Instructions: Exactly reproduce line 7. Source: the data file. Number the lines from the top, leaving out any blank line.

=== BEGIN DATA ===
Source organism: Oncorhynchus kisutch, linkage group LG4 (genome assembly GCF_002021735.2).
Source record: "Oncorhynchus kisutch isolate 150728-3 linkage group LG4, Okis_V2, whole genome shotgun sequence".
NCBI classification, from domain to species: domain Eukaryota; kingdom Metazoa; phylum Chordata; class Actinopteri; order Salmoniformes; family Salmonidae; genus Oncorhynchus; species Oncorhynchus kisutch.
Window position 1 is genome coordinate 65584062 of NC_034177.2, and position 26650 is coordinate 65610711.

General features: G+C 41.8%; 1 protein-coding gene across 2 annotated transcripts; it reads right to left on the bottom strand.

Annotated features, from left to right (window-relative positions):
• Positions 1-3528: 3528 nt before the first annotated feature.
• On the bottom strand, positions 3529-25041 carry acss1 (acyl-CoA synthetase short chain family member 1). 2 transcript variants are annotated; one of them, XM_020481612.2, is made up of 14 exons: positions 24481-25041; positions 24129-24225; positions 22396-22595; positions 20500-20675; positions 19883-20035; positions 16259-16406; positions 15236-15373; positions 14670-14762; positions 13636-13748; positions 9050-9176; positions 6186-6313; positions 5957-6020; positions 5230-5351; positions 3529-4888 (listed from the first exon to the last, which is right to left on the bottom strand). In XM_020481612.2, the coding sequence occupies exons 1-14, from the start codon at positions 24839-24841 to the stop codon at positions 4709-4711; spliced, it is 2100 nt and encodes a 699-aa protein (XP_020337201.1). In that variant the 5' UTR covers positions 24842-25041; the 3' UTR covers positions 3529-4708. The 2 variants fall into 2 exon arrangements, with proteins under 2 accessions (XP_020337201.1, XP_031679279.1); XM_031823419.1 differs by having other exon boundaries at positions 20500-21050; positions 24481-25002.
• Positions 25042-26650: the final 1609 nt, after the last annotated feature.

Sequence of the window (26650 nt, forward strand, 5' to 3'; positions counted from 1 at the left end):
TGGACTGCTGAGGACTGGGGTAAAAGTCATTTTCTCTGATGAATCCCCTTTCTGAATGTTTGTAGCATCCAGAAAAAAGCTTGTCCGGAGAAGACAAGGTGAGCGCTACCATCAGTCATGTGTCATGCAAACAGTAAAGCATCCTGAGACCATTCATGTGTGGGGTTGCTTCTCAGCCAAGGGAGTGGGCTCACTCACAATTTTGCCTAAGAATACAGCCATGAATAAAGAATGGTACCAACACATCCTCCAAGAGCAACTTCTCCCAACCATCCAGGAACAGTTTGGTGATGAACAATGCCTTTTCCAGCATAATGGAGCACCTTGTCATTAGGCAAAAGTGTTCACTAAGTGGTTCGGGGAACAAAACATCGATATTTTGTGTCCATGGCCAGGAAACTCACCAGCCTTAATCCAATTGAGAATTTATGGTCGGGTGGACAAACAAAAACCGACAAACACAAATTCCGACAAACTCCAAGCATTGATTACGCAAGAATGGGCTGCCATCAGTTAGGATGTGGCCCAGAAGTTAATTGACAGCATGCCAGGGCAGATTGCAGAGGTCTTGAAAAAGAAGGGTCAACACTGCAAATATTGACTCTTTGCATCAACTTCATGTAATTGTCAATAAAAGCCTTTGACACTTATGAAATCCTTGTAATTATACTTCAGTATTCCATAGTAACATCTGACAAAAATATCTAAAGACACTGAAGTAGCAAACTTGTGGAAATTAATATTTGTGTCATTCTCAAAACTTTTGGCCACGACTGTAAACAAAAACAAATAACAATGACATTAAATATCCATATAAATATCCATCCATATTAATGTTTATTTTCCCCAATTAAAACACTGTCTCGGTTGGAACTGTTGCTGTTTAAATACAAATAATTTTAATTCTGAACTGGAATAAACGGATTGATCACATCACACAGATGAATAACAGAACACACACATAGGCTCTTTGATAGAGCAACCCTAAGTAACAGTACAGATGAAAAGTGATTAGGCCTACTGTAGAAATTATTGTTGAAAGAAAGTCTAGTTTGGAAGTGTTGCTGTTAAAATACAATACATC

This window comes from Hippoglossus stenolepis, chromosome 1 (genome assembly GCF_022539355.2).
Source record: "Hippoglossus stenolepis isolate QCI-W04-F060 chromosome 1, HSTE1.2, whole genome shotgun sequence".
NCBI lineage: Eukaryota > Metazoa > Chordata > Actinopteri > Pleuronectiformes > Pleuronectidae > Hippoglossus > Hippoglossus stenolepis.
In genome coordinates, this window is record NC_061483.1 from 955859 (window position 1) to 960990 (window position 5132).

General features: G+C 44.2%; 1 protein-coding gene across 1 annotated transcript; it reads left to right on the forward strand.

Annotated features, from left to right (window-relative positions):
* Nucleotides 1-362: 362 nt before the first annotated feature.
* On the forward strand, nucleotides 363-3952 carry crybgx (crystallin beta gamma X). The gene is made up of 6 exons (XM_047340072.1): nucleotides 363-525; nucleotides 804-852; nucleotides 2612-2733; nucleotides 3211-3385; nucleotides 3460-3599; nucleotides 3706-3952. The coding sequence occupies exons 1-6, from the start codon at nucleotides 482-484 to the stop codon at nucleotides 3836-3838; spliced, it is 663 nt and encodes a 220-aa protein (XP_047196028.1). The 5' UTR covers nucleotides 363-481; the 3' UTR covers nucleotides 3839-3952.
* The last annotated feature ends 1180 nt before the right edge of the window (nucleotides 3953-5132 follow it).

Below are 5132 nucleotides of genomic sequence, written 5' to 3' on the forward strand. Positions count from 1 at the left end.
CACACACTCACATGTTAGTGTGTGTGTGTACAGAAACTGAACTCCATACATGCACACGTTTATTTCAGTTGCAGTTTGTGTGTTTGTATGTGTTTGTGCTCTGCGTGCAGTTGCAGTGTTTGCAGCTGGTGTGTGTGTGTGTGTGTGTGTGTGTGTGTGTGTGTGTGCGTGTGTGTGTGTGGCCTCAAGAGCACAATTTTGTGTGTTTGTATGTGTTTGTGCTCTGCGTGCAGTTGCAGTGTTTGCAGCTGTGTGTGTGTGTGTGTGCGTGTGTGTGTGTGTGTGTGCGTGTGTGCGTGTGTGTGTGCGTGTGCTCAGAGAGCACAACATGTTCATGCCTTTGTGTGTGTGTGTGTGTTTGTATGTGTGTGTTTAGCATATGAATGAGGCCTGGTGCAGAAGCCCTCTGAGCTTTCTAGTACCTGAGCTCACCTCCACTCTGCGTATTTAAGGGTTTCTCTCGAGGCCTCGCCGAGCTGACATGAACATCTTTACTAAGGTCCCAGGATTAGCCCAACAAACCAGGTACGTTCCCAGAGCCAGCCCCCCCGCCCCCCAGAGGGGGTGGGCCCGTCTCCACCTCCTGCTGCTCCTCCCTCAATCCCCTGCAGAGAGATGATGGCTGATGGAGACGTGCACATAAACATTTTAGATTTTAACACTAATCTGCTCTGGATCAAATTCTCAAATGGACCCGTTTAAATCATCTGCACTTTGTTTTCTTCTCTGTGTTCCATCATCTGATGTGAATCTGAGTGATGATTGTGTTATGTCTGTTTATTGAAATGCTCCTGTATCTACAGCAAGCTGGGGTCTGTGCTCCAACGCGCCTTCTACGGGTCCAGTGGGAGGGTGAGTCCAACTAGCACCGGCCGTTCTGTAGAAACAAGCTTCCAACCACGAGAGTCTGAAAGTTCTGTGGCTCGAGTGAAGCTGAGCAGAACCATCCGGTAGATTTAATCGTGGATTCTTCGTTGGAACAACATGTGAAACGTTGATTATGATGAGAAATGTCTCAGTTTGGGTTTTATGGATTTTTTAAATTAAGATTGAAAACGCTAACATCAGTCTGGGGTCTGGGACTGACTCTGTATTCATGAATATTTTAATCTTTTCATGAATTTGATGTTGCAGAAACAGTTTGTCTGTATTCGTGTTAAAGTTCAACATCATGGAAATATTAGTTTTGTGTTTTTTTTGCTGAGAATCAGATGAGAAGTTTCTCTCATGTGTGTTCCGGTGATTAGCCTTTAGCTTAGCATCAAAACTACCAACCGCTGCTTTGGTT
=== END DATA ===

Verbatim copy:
• Positions 1-3528: 3528 nt before the first annotated feature.